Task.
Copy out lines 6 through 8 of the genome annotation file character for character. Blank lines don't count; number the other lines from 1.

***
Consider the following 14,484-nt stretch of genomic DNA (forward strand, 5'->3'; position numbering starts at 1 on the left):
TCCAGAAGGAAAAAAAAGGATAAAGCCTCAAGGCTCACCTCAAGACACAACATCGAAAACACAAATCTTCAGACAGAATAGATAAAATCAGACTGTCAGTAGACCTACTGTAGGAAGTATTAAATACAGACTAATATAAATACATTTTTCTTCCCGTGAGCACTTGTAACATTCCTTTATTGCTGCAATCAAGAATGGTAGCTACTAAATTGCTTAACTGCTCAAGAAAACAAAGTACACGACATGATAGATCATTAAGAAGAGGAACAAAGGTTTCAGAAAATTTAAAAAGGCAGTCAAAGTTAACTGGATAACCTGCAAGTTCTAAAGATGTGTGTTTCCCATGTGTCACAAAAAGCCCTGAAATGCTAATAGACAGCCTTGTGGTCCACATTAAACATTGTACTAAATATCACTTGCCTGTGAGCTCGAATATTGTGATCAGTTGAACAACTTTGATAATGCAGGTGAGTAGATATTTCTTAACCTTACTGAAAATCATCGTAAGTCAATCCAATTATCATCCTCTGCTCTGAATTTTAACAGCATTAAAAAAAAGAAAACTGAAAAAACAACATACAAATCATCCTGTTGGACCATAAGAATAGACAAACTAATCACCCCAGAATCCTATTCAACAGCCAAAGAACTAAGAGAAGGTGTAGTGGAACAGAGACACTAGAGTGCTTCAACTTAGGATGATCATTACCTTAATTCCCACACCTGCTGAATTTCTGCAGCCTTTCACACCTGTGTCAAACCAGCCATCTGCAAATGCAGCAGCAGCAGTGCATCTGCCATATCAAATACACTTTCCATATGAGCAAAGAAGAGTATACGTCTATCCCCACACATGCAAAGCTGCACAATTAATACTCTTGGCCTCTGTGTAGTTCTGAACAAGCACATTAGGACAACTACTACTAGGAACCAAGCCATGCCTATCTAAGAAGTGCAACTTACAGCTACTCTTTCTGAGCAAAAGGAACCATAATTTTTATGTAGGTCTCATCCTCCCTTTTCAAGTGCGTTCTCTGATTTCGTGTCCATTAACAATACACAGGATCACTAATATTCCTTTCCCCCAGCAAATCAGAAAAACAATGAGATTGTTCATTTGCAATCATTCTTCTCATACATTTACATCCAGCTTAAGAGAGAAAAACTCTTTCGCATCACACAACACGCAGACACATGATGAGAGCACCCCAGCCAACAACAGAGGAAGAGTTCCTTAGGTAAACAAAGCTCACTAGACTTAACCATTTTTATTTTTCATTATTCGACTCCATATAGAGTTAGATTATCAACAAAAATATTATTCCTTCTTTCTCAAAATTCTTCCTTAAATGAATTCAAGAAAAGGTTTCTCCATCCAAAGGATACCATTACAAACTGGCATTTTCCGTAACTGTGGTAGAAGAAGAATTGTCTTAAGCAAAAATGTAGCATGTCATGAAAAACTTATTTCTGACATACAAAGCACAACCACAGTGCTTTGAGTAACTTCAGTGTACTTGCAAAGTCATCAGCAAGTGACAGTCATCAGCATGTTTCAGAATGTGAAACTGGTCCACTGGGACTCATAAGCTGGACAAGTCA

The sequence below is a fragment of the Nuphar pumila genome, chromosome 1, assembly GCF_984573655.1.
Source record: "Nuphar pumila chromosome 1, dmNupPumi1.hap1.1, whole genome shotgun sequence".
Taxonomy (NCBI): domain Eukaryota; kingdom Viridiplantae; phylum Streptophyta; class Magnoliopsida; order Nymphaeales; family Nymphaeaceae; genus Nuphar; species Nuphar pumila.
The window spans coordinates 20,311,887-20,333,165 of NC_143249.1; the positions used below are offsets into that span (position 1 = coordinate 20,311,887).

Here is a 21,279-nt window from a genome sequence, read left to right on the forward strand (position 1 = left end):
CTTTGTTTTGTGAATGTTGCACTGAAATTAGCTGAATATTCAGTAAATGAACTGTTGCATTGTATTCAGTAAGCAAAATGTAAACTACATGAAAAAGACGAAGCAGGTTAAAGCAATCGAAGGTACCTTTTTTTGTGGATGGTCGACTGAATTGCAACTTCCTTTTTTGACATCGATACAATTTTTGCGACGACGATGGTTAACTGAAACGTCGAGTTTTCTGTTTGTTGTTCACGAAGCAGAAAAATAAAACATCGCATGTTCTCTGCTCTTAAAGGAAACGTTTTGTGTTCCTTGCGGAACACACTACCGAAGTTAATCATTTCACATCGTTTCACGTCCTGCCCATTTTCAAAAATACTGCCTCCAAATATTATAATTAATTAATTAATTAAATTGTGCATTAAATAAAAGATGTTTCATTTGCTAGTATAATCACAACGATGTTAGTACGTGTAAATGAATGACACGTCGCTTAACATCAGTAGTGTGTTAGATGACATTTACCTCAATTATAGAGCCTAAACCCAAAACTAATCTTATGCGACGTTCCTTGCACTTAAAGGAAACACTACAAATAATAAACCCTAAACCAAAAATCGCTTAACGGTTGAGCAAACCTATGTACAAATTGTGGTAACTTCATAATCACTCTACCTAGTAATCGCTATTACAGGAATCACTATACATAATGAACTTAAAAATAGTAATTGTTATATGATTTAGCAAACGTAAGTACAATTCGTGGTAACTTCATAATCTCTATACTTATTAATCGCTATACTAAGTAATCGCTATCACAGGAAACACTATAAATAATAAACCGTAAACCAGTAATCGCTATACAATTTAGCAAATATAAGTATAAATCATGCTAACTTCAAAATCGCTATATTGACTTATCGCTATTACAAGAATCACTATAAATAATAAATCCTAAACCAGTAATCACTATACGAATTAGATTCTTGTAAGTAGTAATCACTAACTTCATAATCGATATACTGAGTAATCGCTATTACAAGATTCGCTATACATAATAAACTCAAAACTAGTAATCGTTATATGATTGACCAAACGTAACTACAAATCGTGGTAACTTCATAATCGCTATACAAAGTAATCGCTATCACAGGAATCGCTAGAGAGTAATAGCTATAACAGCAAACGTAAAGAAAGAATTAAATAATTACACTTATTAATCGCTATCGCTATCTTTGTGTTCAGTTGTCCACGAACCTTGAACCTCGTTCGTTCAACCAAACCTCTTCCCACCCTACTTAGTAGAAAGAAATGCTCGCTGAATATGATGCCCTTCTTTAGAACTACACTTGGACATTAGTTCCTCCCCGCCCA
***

The window spans coordinates 20,311,887-20,333,165 of NC_143249.1; the positions used below are offsets into that span (position 1 = coordinate 20,311,887).

Here is a 21,279-nt window from a genome sequence, read left to right on the forward strand (position 1 = left end):
CTTTGTTTTGTGAATGTTGCACTGAAATTAGCTGAATATTCAGTAAATGAACTGTTGCATTGTATTCAGTAAGCAAAATGTAAACTACATGAAAAAGACGAAGCAGGTTAAAGCAATCGAAGGTACCTTTTTTTGTGGATGGTCGACTGAATTGCAACTTCCTTTTTTGACATCGATACAATTTTTGCGACGACGATGGTTAACTGAAACGTCGAGTTTTCTGTTTGTTGTTCACGAAGCAGAAAAATAAAACATCGCATGTTCTCTGCTCTTAAAGGAAACGTTTTGTGTTCCTTGCGGAACACACTACCGAAGTTAATCATTTCACATCGTTTCACGTCCTGCCCATTTTCAAAAATACTGCCTCCAAATATTATAATTAATTAATTAATTAAATTGTGCATTAAATAAAAGATGTTTCATTTGCTAGTATAATCACAACGATGTTAGTACGTGTAAATGAATGACACGTCGCTTAACATCAGTAGTGTGTTAGATGACATTTACCTCAATTATAGAGCCTAAACCCAAAACTAATCTTATGCGACGTTCCTTGCACTTAAAGGAAACACTACAAATAATAAACCCTAAACCAAAAATCGCTTAACGGTTGAGCAAACCTATGTACAAATTGTGGTAACTTCATAATCACTCTACCTAGTAATCGCTATTACAGGAATCACTATACATAATGAACTTAAAAATAGTAATTGTTATATGATTTAGCAAACGTAAGTACAATTCGTGGTAACTTCATAATCTCTATACTTATTAATCGCTATACTAAGTAATCGCTATCACAGGAAACACTATAAATAATAAACCGTAAACCAGTAATCGCTATACAATTTAGCAAATATAAGTATAAATCATGCTAACTTCAAAATCGCTATATTGACTTATCGCTATTACAAGAATCACTATAAATAATAAATCCTAAACCAGTAATCACTATACGAATTAGATTCTTGTAAGTAGTAATCACTAACTTCATAATCGATATACTGAGTAATCGCTATTACAAGATTCGCTATACATAATAAACTCAAAACTAGTAATCGTTATATGATTGACCAAACGTAACTACAAATCGTGGTAACTTCATAATCGCTATACAAAGTAATCGCTATCACAGGAATCGCTAGAGAGTAATAGCTATAACAGCAAACGTAAAGAAAGAATTAAATAATTACACTTATTAATCGCTATCGCTATCTTTGTGTTCAGTTGTCCACGAACCTTGAACCTCGTTCGTTCAACCAAACCTCTTCCCACCCTACTTAGTAGAAAGAAATGCTCGCTGAATATGATGCCCTTCTTTAGAACTACACTTGGACATTAGTTCCTCCCCGCCCA